“Nothing” was how Cobi Jones describes his professional experience prior to the ’94 World Cup.
Not only had Lalas and Jones never played professional soccer, they never planned to.
“I didn’t grow up emulating professional soccer players,” says Lalas. “I was into music and hockey. It’s too bad. Soccer was just something for me to do. [I] never had aspirations of playing in a World Cup.”
Jones was in the same position. “I was a typical American kid. I played soccer for fun. I had no aspirations to play professional soccer. I didn’t watch it on TV. It wasn’t there. I didn’t have the knowledge or know-how to go search it out. And to be quite honest, I didn’t have the interest.”
The model of that training camp was not — and is not — the norm in international soccer. National teams are formed by the country’s best players, who are pulled into a training camp from their club teams a month or so before the World Cup. But without legitimate professional opportunities, the national team camp had to suffice for American players.
And it wasn’t easy, says Jones. “It was us … there, every day, day in, day out, sweating, back-breaking, dealing with the coach and the situation of are you going to make it or aren’t you. It was a stressful situation. [It] might not have been the best situation as far as a professional atmosphere, but … it’s what I think got us through in the end because we had that bond that was so tight. We were one unit working together.”
Lalas credited those two years as some of the most important in his development as a player. “Bora Milutinovic [the national team coach] broke me down and showed me how every movement [I made] has a purpose.”
But Jones said there was an adjustment when American players who were playing professionally overseas joined the team.
“We’re playing together all these games, and then … a month before [the World Cup], all the pro guys come in from overseas and they’re starting the majority of the positions. There’s a little bit of bitterness, but you had to get over it, and that’s where the group bonded together. You leaned on your buddies for support if you got knocked out of that starting spot.”
In the 1994 World Cup, the U.S. tied Switzerland, beat Colombia, and lost to Romania to advance to the second round of the tournament, where they lost 1-0 to Brazil, the eventual champions.
After the tournament, professional opportunities for American players — those guys who’d had no professional experience before the World Cup — exploded. Cobi Jones signed a contract with Coventry City of the English Premier League, Alexi Lalas signed with Padova in the Italian Serie A (then the best league in the world), other players signed with teams in England and Brazil. When the MLS started two years later, many Americans returned to the U.S. to play.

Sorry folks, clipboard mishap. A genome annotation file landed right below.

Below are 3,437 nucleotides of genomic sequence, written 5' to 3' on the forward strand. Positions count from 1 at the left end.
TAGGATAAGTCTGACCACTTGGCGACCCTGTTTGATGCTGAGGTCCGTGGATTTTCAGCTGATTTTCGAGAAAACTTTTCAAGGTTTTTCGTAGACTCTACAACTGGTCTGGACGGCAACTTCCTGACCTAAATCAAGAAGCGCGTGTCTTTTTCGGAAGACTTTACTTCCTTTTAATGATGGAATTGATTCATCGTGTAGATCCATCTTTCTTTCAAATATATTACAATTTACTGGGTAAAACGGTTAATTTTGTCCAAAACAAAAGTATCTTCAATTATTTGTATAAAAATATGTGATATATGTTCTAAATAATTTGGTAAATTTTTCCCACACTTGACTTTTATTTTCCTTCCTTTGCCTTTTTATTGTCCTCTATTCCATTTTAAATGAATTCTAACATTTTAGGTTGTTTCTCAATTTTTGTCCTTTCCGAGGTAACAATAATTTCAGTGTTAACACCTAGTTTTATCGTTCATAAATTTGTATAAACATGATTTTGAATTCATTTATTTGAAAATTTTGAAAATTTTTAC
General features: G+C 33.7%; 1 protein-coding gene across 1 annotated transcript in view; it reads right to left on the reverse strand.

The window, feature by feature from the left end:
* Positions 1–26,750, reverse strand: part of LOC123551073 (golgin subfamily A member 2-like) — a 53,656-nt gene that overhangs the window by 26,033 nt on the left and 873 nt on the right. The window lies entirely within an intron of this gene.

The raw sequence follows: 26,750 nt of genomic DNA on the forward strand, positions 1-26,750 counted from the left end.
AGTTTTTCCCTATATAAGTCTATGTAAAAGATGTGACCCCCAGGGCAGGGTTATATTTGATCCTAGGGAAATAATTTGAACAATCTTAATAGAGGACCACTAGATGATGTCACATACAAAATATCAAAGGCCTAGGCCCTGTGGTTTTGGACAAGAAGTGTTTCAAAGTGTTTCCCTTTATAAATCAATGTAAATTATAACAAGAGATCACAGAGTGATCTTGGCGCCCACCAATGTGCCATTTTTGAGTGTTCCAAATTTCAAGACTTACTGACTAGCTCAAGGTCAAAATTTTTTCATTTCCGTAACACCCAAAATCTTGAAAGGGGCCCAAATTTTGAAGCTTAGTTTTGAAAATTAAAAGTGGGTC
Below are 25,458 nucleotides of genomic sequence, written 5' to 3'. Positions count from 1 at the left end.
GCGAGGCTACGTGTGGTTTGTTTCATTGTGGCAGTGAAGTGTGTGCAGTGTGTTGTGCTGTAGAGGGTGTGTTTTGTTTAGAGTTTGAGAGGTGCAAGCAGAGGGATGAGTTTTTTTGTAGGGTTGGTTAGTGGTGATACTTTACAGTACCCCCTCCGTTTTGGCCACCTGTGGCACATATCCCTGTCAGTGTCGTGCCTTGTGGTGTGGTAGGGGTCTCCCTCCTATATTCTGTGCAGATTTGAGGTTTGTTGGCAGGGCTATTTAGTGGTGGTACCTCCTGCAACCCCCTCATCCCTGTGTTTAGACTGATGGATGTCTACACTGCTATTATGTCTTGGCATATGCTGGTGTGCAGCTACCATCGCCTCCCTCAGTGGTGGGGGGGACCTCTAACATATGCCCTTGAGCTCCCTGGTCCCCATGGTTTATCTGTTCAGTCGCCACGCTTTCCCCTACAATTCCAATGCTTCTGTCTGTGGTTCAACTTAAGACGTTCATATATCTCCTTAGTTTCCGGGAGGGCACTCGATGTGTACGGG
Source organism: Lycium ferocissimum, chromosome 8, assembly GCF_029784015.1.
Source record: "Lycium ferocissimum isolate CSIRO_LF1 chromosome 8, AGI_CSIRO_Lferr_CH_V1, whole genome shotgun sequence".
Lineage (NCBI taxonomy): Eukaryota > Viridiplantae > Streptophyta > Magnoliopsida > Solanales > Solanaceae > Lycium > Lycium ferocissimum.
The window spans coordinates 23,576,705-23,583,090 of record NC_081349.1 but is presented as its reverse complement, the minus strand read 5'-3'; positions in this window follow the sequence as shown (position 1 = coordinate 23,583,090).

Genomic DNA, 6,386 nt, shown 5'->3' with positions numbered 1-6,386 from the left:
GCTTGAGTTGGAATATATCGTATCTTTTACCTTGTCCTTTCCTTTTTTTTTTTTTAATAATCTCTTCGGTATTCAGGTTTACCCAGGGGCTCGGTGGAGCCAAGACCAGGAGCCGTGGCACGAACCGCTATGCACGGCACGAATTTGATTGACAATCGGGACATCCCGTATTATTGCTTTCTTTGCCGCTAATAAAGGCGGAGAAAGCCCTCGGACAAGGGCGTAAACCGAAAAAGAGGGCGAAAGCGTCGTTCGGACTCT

Those changes, all of which date back to that day in November 1989, led the sport to where it stands now: 19 MLS teams; the Development Academy; which provides young American players a clear path to an American professional league, training, and coaching that far surpasses anything that previous generations had received; and American players like Clint Dempsey, Michael Bradley, and Jozy Altidore playing in top European leagues.
Though more training and professional opportunities exist now for American soccer players than ever before, on the international stage, the United States still doesn’t have significant achievements. Only one USMNT advanced further than the 1994 team: the 2002 squad, which reached the quarterfinals. And this past March, the U.S. under-23 team, made up almost entirely of professionals from the MLS and foreign leagues, failed to do what their precursors accomplished 20 years ago: qualify for the Olympics.
As this generation of young American players receive better technical and tactical training, it’s crucial for their success that they inherit the determination so that was integral to the previous generation’s accomplishments.
Tab Ramos, a member of the ’90, ’94, and ’98 World Cup teams and currently the coach of the under-20 national team, said: “When we qualified for our first World Cup, it was a shock. At the time there wasn’t a whole lot of soccer development [in the U.S.], just a bunch of players who were the most determined to stick with something and fight.”
Jones agrees. “Everything was a battle for those guys back in the day. You learned to strive and survive and raise yourself to the challenge. In 2006 … if [you’re] not successful [you’re] going back to [your] club teams. You’re not successful in ‘94, you’re going back to your job working in the bar. That’s a big difference.”
He continues, “We’re developing the players technically a whole lot better than my era … and then as we go down the road … all of them are going to have this technical ability, but then it’s going to be the ones that have that fire and that spark inside to strive — they’ll come through.”